Veteran filmmaker Ken Loach comes up with a bittersweet comedy of a young Glaswegian father, Robbie who narrowly avoids a prison sentence. Along with a few others he is sentenced to few hours of community service and becomes friends with that group. Promising his new born baby a better life than his, Robbie is determined to turn over a new leaf and is aided by Harry, the guide to the group. Harry takes Robbie and his friends from the same community payback group to visit a whisky distillery and unexpectedly a route to a new life becomes apparent for Robbie.
The film takes some time to get adjusted to thanks to the Scottish accent that a lot of the characters sport but you get hooked on to the tale, slowly but surely. The actors are all wonderful and the film is high on humour but not of the slapstick variety. Whether you are onto whisky or not, this is a film which will work for one and all and would also be a refreshing change from the usually heave dose of films on offer at a festival.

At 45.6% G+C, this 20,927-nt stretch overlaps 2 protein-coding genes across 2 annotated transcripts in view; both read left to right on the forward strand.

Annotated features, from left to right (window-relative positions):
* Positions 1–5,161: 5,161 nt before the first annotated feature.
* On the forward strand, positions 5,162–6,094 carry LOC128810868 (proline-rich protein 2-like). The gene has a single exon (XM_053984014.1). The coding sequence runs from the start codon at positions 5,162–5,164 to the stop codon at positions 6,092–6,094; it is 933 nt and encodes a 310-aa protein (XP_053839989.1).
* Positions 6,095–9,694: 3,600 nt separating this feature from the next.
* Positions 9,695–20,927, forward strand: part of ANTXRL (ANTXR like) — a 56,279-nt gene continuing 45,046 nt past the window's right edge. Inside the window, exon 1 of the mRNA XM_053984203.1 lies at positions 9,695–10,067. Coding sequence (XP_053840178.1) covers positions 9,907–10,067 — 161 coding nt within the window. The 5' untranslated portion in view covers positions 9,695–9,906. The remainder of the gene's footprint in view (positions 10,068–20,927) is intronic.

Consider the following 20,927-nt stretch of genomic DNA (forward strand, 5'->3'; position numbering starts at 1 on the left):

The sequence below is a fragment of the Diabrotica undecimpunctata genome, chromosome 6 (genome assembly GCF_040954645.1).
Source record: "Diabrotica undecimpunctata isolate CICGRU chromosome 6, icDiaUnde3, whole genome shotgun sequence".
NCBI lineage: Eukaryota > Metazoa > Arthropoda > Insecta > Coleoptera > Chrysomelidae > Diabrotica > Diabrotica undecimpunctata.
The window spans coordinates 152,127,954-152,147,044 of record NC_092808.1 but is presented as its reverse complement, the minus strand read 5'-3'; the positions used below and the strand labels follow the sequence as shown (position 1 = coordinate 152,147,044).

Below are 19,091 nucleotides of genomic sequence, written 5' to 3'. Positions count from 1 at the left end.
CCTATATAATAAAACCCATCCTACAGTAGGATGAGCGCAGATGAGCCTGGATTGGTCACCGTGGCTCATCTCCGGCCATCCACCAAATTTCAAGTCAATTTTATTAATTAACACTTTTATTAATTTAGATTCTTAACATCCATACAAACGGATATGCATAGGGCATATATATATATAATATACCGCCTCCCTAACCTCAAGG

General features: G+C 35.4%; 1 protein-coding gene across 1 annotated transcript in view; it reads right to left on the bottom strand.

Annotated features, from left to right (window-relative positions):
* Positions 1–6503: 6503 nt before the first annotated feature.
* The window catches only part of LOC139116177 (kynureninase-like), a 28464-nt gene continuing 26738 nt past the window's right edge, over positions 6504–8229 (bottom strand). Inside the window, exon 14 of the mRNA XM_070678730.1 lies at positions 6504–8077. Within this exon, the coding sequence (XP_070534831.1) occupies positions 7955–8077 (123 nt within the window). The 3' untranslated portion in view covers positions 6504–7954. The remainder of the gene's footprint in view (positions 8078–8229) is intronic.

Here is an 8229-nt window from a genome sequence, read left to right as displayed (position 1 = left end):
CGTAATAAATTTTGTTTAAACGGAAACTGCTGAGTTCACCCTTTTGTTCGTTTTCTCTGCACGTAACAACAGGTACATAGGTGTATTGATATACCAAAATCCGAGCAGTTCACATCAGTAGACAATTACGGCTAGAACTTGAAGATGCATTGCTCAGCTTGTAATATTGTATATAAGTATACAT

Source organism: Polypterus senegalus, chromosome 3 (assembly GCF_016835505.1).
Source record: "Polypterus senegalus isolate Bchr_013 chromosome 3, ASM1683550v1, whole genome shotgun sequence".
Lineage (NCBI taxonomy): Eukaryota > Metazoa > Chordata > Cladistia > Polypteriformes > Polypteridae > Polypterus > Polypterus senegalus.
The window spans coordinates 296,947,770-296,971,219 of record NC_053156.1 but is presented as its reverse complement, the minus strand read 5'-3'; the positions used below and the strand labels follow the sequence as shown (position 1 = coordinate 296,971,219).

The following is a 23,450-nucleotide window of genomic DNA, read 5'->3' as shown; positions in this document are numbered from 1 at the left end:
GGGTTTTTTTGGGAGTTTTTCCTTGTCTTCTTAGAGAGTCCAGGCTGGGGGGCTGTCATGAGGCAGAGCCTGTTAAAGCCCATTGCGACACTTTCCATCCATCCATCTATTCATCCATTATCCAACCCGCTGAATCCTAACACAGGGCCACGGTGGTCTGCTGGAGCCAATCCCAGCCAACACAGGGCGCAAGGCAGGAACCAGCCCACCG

Beast of the Southern Wild
Hushpuppy, a fearless six-year-old girl, lives with her father, Wink, in a bayou community on an island surrounded by rising waters. Wink teaches her to survive on her own, preparing her for a time when he’s no longer there to protect her. Hushpuppy’s strength is tested when Wink contracts a mysterious illness and a massive storm floods the community. The film is a visual delight and the way it literally transports you to a different world is easily the best part about the film. No wonder the film won the Camera d’Or at Cannes 2012 and also the Grand Jury Prize at Sundance 2012 in addition to other awards. It won’t be surprising if the toddler Lucy Alibar earns a Nomination at the Oscars, if not the coveted award itself. This one is a must watch friends, you won’t regret it.